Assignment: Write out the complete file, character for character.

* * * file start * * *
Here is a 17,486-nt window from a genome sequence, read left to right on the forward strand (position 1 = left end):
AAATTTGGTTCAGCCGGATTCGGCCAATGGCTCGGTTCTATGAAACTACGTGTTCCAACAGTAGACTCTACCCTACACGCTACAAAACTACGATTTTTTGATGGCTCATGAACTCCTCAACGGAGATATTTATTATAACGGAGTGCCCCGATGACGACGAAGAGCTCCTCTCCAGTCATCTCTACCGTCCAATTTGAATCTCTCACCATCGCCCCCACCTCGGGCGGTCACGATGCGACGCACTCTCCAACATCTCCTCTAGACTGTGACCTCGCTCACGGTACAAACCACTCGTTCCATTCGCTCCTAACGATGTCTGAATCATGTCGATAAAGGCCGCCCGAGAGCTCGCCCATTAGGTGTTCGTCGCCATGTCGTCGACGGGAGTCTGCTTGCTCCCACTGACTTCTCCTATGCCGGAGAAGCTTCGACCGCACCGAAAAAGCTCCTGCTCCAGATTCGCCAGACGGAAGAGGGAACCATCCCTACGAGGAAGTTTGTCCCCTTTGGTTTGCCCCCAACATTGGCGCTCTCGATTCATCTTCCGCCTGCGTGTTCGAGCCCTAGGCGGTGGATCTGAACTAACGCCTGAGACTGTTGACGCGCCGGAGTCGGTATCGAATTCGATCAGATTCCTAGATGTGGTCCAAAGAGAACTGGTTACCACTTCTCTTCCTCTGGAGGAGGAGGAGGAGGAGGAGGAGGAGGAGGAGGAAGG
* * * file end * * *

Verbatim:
Here is a 17,486-nt window from a genome sequence, read left to right on the forward strand (position 1 = left end):
AAATTTGGTTCAGCCGGATTCGGCCAATGGCTCGGTTCTATGAAACTACGTGTTCCAACAGTAGACTCTACCCTACACGCTACAAAACTACGATTTTTTGATGGCTCATGAACTCCTCAACGGAGATATTTATTATAACGGAGTGCCCCGATGACGACGAAGAGCTCCTCTCCAGTCATCTCTACCGTCCAATTTGAATCTCTCACCATCGCCCCCACCTCGGGCGGTCACGATGCGACGCACTCTCCAACATCTCCTCTAGACTGTGACCTCGCTCACGGTACAAACCACTCGTTCCATTCGCTCCTAACGATGTCTGAATCATGTCGATAAAGGCCGCCCGAGAGCTCGCCCATTAGGTGTTCGTCGCCATGTCGTCGACGGGAGTCTGCTTGCTCCCACTGACTTCTCCTATGCCGGAGAAGCTTCGACCGCACCGAAAAAGCTCCTGCTCCAGATTCGCCAGACGGAAGAGGGAACCATCCCTACGAGGAAGTTTGTCCCCTTTGGTTTGCCCCCAACATTGGCGCTCTCGATTCATCTTCCGCCTGCGTGTTCGAGCCCTAGGCGGTGGATCTGAACTAACGCCTGAGACTGTTGACGCGCCGGAGTCGGTATCGAATTCGATCAGATTCCTAGATGTGGTCCAAAGAGAACTGGTTACCACTTCTCTTCCTCTGGAGGAGGAGGAGGAGGAGGAGGAGGAGGAGGAGGAAGG